Friday, 29 April 2011
Yes, he does look like many of the old Bufton-Tuftons in today's Westminster Abbey congregation, without Elgar's sensitive eyes to offset the walrus moustache, but Charles Hubert Hastings Parry could do a good bit of pomp and circumstance. My colleague Jessica Duchen violently disagrees about the worth of 'I was glad', to which a far from unattractive Kate Middleclass processed up the Westminster Abbey aisle a couple of hours ago, but it gave me all the usual frissons, especially in the full-orchestral version. Alongside it, the new John Rutter and Paul Mealor pieces seemed respectively cloying and a tad dreary (and 'Blest Pair of Sirens' felt a bit like overkill, but good to hear that too just when the whole thing had got almost too boring to watch, which sadly applies to the Bish's sermon too).
The frissons date back to my chorister days: on every summer cathedral course - and I 'did' Worcester, Hereford, Gloucester, Exeter and Lincoln - the Choir of All Saints Banstead would tearfully serve up 'I was glad' as the anthem of the final evensong*. In 1977, in a service which also included one of the earliest performances of Walton's Silver Jubilee Mag and Nunc, we even got to sing the 'Vivat Reginas'. They're the only thing which gives the edge to this St Paul's Cathedral performance on what I belatedly realise is the Queen's Golden, not Silver Jubilee**. Alas, it comes in half way through the organ prelude, but hold on for the trumpeters and the spine-tingling bursts of acclaim.
So much for a Golden Jubilee which I don't even remember. Can you believe it, back in 1977 - and I am opening myself up to such derision here - I even kept a Silver Jubilee scrapbook. Now I find the royals, whether sweet, Shrekish, grotesque or bland, totally irrelevant. Not that I don't wish this pair their rightful share of happiness. Peter Tatchell is a bit more belligerent, but puts some of his points very well.
*writes choirmaster DAH: 'By the way, we didn't always do I was Glad on the cathedral courses. We used to alternate it with Zadok, another coronation war-horse! My main worry was to stop the choir bursting into tears before the final top B flat!' Fellow former chorene Mary Amorosino and I remember it was Zadok only once, but who can confirm?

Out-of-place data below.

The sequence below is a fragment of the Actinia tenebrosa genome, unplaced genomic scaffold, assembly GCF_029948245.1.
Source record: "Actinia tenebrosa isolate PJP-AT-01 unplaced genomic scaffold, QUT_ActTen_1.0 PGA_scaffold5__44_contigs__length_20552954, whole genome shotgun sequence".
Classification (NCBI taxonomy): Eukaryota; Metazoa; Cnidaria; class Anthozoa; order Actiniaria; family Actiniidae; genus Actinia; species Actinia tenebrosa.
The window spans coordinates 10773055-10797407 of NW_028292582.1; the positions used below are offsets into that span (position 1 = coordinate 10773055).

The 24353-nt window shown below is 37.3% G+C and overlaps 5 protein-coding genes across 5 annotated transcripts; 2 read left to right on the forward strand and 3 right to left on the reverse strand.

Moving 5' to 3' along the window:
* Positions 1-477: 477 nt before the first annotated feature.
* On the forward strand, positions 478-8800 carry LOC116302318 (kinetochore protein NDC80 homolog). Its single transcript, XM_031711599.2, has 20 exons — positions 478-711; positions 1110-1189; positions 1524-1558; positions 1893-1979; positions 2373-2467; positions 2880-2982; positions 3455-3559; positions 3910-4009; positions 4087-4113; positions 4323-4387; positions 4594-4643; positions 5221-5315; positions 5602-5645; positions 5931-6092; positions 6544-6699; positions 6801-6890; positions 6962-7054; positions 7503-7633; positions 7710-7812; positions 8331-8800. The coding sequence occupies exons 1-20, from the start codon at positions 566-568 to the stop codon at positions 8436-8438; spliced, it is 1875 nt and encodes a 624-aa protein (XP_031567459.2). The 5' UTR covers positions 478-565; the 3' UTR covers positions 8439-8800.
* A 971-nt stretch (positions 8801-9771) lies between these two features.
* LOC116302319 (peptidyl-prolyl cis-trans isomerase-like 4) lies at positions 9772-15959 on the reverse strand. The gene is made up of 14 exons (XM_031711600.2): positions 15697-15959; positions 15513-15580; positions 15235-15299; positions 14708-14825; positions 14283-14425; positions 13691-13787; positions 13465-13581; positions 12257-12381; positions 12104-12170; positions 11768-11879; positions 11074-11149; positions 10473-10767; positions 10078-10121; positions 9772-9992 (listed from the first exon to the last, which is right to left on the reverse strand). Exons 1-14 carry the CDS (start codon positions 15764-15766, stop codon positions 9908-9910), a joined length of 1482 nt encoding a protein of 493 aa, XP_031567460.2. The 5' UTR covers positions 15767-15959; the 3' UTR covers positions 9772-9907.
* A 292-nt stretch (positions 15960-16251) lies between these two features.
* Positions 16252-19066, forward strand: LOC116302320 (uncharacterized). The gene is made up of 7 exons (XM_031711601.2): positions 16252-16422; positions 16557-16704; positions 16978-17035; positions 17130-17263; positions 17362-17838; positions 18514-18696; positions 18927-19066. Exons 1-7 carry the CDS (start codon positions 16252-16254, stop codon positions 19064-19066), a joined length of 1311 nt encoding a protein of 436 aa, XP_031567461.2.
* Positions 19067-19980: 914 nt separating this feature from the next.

**said Mary has also just pointed out that it couldn't possibly be the Silver Jubilee because Wills and Harry are in the front row. Careless of me.
Wednesday, 27 April 2011
The '54 days by camel' line in the previous post should have given a clue, though I don't like to banner-headline forthcoming absences on the blog: we've been in Morocco, mostly in the mellow city of Meknes, staying in the Riad Lahboul run by warm and delightful musicians Mouna and Simon, as prompted by ethnomusicologist Carolyn Landau's visit to my City Lit class some months back.
Apart from torrential rains in the Middle Atlas, which saw off a couple of days' walking plans, it couldn't have been lovelier - and look, no hassle! I'll report in three chunks when I've got the time, but now it's nose to the grindstone as deadliners bay. Apologies to commenters who had to wait for their remarks to be de-moderated; part of the plan was not to look at the internet for ten days, in which I succeeded.
Anyway, let's now have some seasonal fun to complement the chicks and bunnnies of Meknes's sole Easter-ish stall in the Sekkakine with the short animation many believe to be Chuck Jones's masterpiece. It was introduced to me by addicts Stephen Johnson and Kate Jones, whom we'll be seeing shortly. What's Opera, Doc? is surely the consummate Wagner spoof, with seamless chunks of Dutchman, Tannhauser (brilliantly choreographed bit of Venusberg ballet), the Ring and even, I learnt, a very obscure bit of Rienzi (not the overture). I can't recommend too strongly that you invest in this set for the spick-and-spannest version, complete with a 'making of' film and essential commentary.
I know, it's four CDs full of stuff, a lot of which you might not get round to watching, but there are other gems here and I found it online for a song. Make sure you get the right volume, the second one. My students have had the full treat at the end of our Tannhauser classes, but if you must have a sneak, here's the best quality I could find on YouTube. It's back to front presumably for copyright reasons, and in Italian ('povero coniglietto!'), but hilariously well dubbed so that the voices do resemble those of the original Elmer and Bugs. Enjoy and see you soon.
Saturday, 16 April 2011
The Arabic word signifies the fifty days, on and off, during which the Khamsin desert wind is supposed to blow - usually commencing in April, so that's not freaky-weird in itself. We only had more or less seven, with Saharan sand particles, I'm told, flying around in the air, but that was enought to bring on the peonies in the Chelsea Physic Garden and the heady scent of lilacs in the wastelands around the East End's slowly-rising Olympic site. Between them you'll forgive me for interposing an image of where the Sahara starts just outside Timbuktu - a strong if not especially nostalgic holiday memory from Mali. Where we'll shortly be is a mere 54 days' camel ride from there.
When weather patterns change rapidly in the spring, the great flower race sees some unlikely contestants sprint forward. I know some peonies bloom quicker than others, but I don't ever remember these ones flourishing before May. Two visits to the Physic within three days saw them budding two Sundays ago